Himāvatī: If Prahlāda Mahārāja is such a great devotee, and a devotee will always say(?) "Nothing is mine," then why does he say, "O my God"? Why does God become his? Why he questions like that?
Prabhupāda: Do you mean to say nothing, God is nothing?
Himāvatī: No. I mean why does he say "my God." Why "my God"?
Prabhupāda: Then what shall he say?
Himāvatī: I don't understand then how can he say it? If you understand nothing belongs to you, then how can you say "mine," anything "mine"?
Prabhupāda: Anything mine?
Himāvatī: How can you say that "God is mine"?
Prabhupāda: So? What is your idea? He should be addressed? He should not say "my Lord"?
Himāvatī: I don't know.
Prabhupāda: No. You know it. He's Lord of everyone. Therefore everyone can say "my Lord." That does not mean if somebody says "my Lord," He becomes monopolized. (chuckles) It does not mean. You are speaking on the platform of monopolizing, "mine." But God is never monopolized. He's everyone's, so everyone has the right to say "my God," "my Lord." It does not mean... Generally, in the material sense, when I say, "This is my spectacle," it does not belong to you. Is it not? So this "my" is not that "my." When I say "my God," that does not mean He's not your God. That is the difference. In the material sense, when I say "It is my wife," then it is not any other's wife. But God is not like that. If I say "my God," so you can say "my God," he can say "my God," everyone can say "my God." This is spiritual "my," absolute "my." Try to understand this way, that in the material sense, when I saying something "my," that is different from when I say "my God." That is different. That is not exactly... As we think in the material way, "my thing," "my God," "my home," "my wife," "my wealth," "my bank," it is not like that. But the relationship... Just like I say "my hand." So how can I express? Just like Kṛṣṇa says mamaivāṁśo (BG 15.7). Mama means "Mine." "These, all these living creatures, they are My part and parcels." So why the living creatures shall not say "my God"? Do you follow? Kṛṣṇa says "You are Mine." Why shall you not say, "Kṛṣṇa, You are mine." Your husband says, "You are mine." Why shall you not say, "You are mine"? But don't take it in the material sense. In material sense, as soon as I say it is mine, it is nobody else's. It is my property. Law of identity or something like that. So Kṛṣṇa is not like that. So you can say Kṛṣṇa, "my," there is no harm. Rather, if anyone wants to possess something as his, then that should be, that possession should be Kṛṣṇa. That is the ultimate conception of "mine." That is the perfection of the word "mine." So it is quite nice, quite fit to... Teṣu te mayi, in the Bhagavad-gītā. "He is Mine and I am his," Kṛṣṇa says. So this is not wrong. And what is your idea, that because everything belongs to Kṛṣṇa, therefore I shall not say "my"? That's your idea?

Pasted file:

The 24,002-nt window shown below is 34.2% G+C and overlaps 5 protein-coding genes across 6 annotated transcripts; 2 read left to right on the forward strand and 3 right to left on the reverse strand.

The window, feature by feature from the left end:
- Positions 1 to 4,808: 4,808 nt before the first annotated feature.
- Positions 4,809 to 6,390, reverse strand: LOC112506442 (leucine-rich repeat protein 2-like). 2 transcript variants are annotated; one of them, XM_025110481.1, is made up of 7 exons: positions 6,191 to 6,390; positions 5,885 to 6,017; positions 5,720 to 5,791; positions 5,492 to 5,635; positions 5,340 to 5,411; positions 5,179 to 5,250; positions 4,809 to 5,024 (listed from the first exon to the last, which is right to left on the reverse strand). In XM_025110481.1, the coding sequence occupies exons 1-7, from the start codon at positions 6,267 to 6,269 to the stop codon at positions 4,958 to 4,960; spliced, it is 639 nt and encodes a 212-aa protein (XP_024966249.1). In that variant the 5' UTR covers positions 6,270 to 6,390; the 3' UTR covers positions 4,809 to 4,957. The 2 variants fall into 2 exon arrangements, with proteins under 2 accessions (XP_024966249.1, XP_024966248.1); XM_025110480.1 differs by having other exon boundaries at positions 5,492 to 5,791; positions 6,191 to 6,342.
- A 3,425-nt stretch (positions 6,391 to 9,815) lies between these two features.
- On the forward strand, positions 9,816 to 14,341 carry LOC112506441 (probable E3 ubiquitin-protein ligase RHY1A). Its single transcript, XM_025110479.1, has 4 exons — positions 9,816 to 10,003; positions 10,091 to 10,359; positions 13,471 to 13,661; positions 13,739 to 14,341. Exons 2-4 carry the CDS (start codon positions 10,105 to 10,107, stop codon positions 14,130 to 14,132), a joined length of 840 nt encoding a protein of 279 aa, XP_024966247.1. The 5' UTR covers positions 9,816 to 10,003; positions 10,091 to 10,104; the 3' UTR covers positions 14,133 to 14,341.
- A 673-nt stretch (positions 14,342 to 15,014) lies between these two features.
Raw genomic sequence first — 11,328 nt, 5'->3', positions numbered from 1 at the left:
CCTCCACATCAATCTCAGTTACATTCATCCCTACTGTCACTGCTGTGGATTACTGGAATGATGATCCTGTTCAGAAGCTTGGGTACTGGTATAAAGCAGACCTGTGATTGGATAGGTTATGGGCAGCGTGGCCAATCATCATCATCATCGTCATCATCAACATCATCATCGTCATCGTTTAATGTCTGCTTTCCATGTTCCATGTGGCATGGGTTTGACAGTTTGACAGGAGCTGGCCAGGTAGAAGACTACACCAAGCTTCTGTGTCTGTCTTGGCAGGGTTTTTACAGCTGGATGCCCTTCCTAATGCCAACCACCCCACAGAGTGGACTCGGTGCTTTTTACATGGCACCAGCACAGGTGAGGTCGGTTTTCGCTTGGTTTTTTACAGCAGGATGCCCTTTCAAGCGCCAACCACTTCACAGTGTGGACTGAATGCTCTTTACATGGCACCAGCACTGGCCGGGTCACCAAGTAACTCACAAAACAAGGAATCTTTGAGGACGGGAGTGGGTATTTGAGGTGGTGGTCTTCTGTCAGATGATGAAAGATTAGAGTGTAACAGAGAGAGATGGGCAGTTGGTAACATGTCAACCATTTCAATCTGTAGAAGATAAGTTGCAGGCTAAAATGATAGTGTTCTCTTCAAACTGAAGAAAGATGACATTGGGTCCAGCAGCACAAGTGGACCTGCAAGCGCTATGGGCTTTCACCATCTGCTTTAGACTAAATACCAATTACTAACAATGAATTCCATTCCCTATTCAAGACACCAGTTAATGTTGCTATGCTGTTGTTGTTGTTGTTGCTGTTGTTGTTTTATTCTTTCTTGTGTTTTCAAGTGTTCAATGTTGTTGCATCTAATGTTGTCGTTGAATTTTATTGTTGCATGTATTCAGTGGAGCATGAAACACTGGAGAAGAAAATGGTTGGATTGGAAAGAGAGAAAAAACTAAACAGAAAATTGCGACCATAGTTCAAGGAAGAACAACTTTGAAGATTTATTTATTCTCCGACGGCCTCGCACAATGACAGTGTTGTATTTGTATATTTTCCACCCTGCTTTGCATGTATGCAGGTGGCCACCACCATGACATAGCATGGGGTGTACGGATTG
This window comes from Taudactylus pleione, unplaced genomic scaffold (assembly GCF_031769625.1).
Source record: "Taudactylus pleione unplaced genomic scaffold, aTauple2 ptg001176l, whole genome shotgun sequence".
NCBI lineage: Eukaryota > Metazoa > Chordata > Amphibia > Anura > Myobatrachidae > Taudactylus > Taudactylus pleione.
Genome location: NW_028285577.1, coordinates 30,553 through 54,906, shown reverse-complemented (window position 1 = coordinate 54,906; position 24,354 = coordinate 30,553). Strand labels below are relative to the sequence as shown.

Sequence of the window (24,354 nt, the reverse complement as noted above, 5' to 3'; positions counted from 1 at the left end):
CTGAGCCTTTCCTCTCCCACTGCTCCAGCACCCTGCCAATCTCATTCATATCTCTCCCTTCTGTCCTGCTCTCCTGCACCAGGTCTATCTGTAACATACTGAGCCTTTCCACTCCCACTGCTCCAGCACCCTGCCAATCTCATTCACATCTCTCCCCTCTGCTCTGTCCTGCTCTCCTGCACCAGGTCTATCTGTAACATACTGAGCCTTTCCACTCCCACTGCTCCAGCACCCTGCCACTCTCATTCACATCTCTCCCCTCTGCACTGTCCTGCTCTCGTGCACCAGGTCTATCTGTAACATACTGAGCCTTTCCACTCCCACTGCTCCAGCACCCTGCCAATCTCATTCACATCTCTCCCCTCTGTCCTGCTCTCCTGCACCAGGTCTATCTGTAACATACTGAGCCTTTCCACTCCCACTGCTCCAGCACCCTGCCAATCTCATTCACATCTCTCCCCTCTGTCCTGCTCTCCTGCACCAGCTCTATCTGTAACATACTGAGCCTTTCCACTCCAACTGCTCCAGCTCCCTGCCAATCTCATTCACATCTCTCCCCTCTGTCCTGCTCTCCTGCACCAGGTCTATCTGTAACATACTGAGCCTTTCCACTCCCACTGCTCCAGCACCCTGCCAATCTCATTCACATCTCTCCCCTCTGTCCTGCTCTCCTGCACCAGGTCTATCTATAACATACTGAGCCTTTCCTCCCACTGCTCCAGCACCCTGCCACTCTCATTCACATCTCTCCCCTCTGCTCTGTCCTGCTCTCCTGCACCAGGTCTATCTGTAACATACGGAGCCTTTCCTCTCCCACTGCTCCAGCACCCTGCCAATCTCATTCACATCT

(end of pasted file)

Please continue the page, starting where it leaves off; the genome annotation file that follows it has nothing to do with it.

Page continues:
Himāvatī: No, I didn't understand it like this, that Kṛṣṇa is the Lord. So my Lord is everyone else's Lord, and He's the controller, and that's why He's mine.
Prabhupāda: He's mine, He's your, everyone's. That's all.
Himāvatī: I can understand it now.